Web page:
The image that comes to mind when I think of my father is a smiley face wearing bike shorts, and an easygoing nature that says baaaseettaaaaaa (literally: easy, no problem). He would often take me, my siblings, and our cousins to play outdoors or go on short hikes. His constant mantra in response to our small injuries and complaints was baseeta. For a while during our childhoods, this baseeta became the cousins’ chant when someone would fall down and be subjected to the occasional knee scrape or injury.
My father has always loved nature. At the age of three, he’d sneak out of the house to go explore the hawakeer (backyards) in Ramallah. At university, his mode of transportation was his bike, even in the sub-zero snowy weather of Montreal. He would spend every weekend camping, rock climbing, or skiing. In the early 1990s, he took a sabbatical from work and spent six months backpacking in Asia and Australia, where every day was a new adventure. After he married, and I came along, he would sneak three-month-old me out of the house before my grandmother could realize I was gone and use her grandmotherly VETO power to stop his plans. Later on, going out into nature on weekends as a family became routine. My father has always emphasized the importance of appreciating nature and being active.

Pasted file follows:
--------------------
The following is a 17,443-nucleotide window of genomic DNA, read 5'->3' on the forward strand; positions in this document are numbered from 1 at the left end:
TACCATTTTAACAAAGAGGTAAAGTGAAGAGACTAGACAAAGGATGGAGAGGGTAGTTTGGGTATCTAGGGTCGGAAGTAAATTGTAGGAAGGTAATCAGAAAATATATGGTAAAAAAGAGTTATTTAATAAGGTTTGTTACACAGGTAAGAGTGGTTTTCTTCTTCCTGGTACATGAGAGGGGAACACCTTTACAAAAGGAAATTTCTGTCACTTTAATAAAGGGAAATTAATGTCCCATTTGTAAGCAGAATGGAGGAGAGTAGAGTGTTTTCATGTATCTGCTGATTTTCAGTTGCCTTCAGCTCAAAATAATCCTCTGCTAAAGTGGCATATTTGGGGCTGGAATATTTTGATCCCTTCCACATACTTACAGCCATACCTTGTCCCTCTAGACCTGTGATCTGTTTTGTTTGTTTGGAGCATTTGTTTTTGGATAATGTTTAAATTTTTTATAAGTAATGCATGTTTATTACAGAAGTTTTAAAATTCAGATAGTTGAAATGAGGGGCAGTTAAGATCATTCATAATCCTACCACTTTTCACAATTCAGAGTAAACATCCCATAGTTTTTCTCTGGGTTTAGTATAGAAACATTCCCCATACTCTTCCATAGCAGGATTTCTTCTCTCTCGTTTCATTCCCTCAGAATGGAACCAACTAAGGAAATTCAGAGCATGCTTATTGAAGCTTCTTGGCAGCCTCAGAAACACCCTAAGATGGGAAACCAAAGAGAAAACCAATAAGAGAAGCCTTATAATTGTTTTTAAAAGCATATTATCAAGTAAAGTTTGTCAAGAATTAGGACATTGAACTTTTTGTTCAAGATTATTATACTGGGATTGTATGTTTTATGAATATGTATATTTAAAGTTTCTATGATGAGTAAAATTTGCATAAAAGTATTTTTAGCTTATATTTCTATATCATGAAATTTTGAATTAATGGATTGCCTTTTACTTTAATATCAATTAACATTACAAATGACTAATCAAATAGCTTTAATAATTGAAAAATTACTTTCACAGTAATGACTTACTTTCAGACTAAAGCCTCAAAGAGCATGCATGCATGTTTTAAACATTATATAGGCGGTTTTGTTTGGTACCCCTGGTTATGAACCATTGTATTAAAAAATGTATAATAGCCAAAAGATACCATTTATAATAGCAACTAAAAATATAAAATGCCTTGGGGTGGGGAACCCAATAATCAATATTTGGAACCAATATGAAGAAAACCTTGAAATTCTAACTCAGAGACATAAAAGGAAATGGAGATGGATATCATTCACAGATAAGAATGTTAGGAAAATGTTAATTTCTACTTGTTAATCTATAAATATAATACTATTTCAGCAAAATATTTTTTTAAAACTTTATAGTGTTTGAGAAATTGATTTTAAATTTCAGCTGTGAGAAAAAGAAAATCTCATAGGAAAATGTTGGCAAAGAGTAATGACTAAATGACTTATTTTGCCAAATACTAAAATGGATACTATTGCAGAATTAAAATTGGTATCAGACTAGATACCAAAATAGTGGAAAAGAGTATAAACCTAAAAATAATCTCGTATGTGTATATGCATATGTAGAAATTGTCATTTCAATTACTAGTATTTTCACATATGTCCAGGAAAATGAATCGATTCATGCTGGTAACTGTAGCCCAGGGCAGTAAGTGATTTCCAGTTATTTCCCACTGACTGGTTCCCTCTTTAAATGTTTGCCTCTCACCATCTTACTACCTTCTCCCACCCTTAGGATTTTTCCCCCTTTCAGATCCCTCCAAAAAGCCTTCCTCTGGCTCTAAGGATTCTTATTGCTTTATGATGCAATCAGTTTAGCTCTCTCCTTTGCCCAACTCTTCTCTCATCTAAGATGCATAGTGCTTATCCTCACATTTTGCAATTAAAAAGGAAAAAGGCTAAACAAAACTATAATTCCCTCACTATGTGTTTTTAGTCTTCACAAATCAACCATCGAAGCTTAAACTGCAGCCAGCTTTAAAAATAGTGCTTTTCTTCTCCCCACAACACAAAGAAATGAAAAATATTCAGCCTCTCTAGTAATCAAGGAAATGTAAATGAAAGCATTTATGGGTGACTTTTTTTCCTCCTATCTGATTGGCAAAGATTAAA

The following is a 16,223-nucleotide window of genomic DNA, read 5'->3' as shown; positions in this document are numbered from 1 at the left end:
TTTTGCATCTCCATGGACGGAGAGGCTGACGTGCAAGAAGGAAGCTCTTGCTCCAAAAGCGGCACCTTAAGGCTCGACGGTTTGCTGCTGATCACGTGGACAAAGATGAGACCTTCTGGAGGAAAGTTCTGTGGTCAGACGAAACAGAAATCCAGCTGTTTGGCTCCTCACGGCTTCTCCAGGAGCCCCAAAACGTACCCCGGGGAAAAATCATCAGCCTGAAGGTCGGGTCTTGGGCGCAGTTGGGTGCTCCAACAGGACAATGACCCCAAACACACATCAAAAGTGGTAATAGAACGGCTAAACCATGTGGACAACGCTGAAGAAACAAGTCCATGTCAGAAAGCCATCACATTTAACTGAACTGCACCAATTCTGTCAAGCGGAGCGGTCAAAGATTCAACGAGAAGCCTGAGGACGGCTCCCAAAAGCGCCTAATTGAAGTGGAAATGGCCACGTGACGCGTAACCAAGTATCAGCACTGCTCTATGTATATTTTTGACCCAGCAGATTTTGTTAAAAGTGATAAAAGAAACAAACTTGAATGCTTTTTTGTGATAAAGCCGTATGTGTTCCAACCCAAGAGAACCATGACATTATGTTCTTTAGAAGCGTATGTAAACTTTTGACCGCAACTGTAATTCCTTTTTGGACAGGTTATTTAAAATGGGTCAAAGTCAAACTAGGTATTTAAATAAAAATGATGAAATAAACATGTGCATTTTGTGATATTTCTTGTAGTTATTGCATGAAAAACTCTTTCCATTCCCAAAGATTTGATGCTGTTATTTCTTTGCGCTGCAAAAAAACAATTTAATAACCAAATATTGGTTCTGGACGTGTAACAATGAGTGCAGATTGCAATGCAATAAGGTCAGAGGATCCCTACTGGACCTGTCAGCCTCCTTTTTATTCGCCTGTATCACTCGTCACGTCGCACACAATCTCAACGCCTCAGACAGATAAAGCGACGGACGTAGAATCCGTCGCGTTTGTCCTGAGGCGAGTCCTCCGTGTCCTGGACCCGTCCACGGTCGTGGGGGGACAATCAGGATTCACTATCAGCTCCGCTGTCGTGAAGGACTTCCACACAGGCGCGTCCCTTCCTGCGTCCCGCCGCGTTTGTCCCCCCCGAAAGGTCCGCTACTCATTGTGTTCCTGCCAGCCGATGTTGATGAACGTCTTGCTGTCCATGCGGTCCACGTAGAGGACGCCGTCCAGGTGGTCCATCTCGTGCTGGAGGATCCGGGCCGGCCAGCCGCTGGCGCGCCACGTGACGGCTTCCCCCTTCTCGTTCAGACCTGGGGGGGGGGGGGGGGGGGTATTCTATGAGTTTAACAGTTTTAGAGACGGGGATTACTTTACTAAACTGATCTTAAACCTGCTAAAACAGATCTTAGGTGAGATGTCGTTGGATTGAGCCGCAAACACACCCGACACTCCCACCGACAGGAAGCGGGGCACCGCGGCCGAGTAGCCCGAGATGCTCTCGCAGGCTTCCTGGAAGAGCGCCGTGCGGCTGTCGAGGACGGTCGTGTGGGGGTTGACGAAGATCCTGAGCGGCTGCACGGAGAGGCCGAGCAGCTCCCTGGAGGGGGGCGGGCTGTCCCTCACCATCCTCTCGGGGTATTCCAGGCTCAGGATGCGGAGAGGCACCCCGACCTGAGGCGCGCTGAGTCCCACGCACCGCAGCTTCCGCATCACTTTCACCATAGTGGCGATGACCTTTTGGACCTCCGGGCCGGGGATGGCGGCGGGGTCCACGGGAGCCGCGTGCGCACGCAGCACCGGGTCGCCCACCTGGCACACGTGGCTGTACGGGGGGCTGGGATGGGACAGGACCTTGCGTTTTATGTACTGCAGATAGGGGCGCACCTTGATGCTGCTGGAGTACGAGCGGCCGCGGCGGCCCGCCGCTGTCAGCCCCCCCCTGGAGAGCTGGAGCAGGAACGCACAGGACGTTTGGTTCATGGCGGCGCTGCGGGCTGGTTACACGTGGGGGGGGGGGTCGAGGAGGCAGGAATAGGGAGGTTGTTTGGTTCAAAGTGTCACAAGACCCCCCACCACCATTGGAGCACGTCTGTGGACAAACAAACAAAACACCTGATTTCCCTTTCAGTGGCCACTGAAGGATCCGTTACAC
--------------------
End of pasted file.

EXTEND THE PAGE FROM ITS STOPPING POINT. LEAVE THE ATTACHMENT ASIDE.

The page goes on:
My father’s strong connection to nature is fueled by the hovering political powers that try to limit our ability to visit these natural and often historical sites (abandoned Palestinian villages, for example). Using his bike as a means of transport, he is recognized by many as the lone “crazy” cyclist doing the daily commute between Beit Hanina and Ramallah. He has passed on this love of nature to a new generation of Palestinian youth by taking groups of school children on hikes where they were challenged physically and encouraged to connect with each other and with their land.
My father is a dreamer. His dreams revolve around a better educational system in Palestine, one that emphasizes the importance of activity for adolescents, especially when such young lives are overpowered by the constricting forces of occupation and poverty. He dreams of a developed future that liberates youth from the robotic Tawjihi study methods and concepts. He dreams of a future where our youth are critical of the knowledge that is force-fed to us in our school systems, where we fight back with intelligent sound bites and evidence.
I am going to take a moment here to give my father a shout-out for being a never-ending motivational force for me and my siblings (alongside my mother!). A force that ceaselessly strives to push us and challenge us. A force that loves us and makes our family his priority.
Sama Marwan Tarazi